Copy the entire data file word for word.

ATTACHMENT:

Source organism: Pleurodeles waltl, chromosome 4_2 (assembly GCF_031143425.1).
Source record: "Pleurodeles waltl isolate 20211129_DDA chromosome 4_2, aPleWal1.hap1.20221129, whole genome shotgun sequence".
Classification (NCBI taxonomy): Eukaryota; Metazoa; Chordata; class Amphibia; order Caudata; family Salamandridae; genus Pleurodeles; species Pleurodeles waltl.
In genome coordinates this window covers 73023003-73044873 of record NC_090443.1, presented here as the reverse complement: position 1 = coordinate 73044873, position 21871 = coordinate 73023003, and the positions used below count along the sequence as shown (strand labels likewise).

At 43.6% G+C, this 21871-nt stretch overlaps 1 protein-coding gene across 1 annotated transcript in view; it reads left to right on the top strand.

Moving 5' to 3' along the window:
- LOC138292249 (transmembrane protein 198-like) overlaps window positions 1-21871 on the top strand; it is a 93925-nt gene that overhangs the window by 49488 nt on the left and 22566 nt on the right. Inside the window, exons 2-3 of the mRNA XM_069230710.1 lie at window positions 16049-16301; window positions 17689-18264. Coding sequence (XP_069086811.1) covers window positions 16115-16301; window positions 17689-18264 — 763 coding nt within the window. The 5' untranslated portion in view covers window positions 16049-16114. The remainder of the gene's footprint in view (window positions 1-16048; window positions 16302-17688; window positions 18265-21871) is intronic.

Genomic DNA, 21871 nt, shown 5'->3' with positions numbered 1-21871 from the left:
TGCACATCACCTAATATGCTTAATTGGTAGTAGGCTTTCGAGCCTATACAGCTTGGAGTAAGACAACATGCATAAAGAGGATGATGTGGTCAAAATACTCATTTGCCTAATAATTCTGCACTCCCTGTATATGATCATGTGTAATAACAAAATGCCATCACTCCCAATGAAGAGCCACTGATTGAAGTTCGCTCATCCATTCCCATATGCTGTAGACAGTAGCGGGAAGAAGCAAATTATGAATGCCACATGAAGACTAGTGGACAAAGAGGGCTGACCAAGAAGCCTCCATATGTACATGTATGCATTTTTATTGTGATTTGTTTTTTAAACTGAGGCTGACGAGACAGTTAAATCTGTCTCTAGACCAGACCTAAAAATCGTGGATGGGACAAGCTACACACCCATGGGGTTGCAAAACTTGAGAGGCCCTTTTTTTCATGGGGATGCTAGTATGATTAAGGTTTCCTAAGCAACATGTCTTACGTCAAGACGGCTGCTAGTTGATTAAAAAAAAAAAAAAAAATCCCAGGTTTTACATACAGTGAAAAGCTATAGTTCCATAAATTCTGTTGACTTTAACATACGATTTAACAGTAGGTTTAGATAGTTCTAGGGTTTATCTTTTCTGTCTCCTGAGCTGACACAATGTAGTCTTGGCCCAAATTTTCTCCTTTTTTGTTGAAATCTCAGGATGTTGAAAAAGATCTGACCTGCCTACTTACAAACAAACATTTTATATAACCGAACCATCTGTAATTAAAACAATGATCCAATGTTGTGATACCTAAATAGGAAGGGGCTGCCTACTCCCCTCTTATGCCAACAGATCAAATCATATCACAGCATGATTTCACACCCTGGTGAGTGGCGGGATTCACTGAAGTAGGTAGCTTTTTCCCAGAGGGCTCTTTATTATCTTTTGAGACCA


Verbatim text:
Source organism: Pleurodeles waltl, chromosome 4_2 (assembly GCF_031143425.1).
Source record: "Pleurodeles waltl isolate 20211129_DDA chromosome 4_2, aPleWal1.hap1.20221129, whole genome shotgun sequence".
Classification (NCBI taxonomy): Eukaryota; Metazoa; Chordata; class Amphibia; order Caudata; family Salamandridae; genus Pleurodeles; species Pleurodeles waltl.
In genome coordinates this window covers 73023003-73044873 of record NC_090443.1, presented here as the reverse complement: position 1 = coordinate 73044873, position 21871 = coordinate 73023003, and the positions used below count along the sequence as shown (strand labels likewise).

At 43.6% G+C, this 21871-nt stretch overlaps 1 protein-coding gene across 1 annotated transcript in view; it reads left to right on the top strand.

Moving 5' to 3' along the window:
- LOC138292249 (transmembrane protein 198-like) overlaps window positions 1-21871 on the top strand; it is a 93925-nt gene that overhangs the window by 49488 nt on the left and 22566 nt on the right. Inside the window, exons 2-3 of the mRNA XM_069230710.1 lie at window positions 16049-16301; window positions 17689-18264. Coding sequence (XP_069086811.1) covers window positions 16115-16301; window positions 17689-18264 — 763 coding nt within the window. The 5' untranslated portion in view covers window positions 16049-16114. The remainder of the gene's footprint in view (window positions 1-16048; window positions 16302-17688; window positions 18265-21871) is intronic.

Genomic DNA, 21871 nt, shown 5'->3' with positions numbered 1-21871 from the left:
TGCACATCACCTAATATGCTTAATTGGTAGTAGGCTTTCGAGCCTATACAGCTTGGAGTAAGACAACATGCATAAAGAGGATGATGTGGTCAAAATACTCATTTGCCTAATAATTCTGCACTCCCTGTATATGATCATGTGTAATAACAAAATGCCATCACTCCCAATGAAGAGCCACTGATTGAAGTTCGCTCATCCATTCCCATATGCTGTAGACAGTAGCGGGAAGAAGCAAATTATGAATGCCACATGAAGACTAGTGGACAAAGAGGGCTGACCAAGAAGCCTCCATATGTACATGTATGCATTTTTATTGTGATTTGTTTTTTAAACTGAGGCTGACGAGACAGTTAAATCTGTCTCTAGACCAGACCTAAAAATCGTGGATGGGACAAGCTACACACCCATGGGGTTGCAAAACTTGAGAGGCCCTTTTTTTCATGGGGATGCTAGTATGATTAAGGTTTCCTAAGCAACATGTCTTACGTCAAGACGGCTGCTAGTTGATTAAAAAAAAAAAAAAAAATCCCAGGTTTTACATACAGTGAAAAGCTATAGTTCCATAAATTCTGTTGACTTTAACATACGATTTAACAGTAGGTTTAGATAGTTCTAGGGTTTATCTTTTCTGTCTCCTGAGCTGACACAATGTAGTCTTGGCCCAAATTTTCTCCTTTTTTGTTGAAATCTCAGGATGTTGAAAAAGATCTGACCTGCCTACTTACAAACAAACATTTTATATAACCGAACCATCTGTAATTAAAACAATGATCCAATGTTGTGATACCTAAATAGGAAGGGGCTGCCTACTCCCCTCTTATGCCAACAGATCAAATCATATCACAGCATGATTTCACACCCTGGTGAGTGGCGGGATTCACTGAAGTAGGTAGCTTTTTCCCAGAGGGCTCTTTATTATCTTTTGAGACCA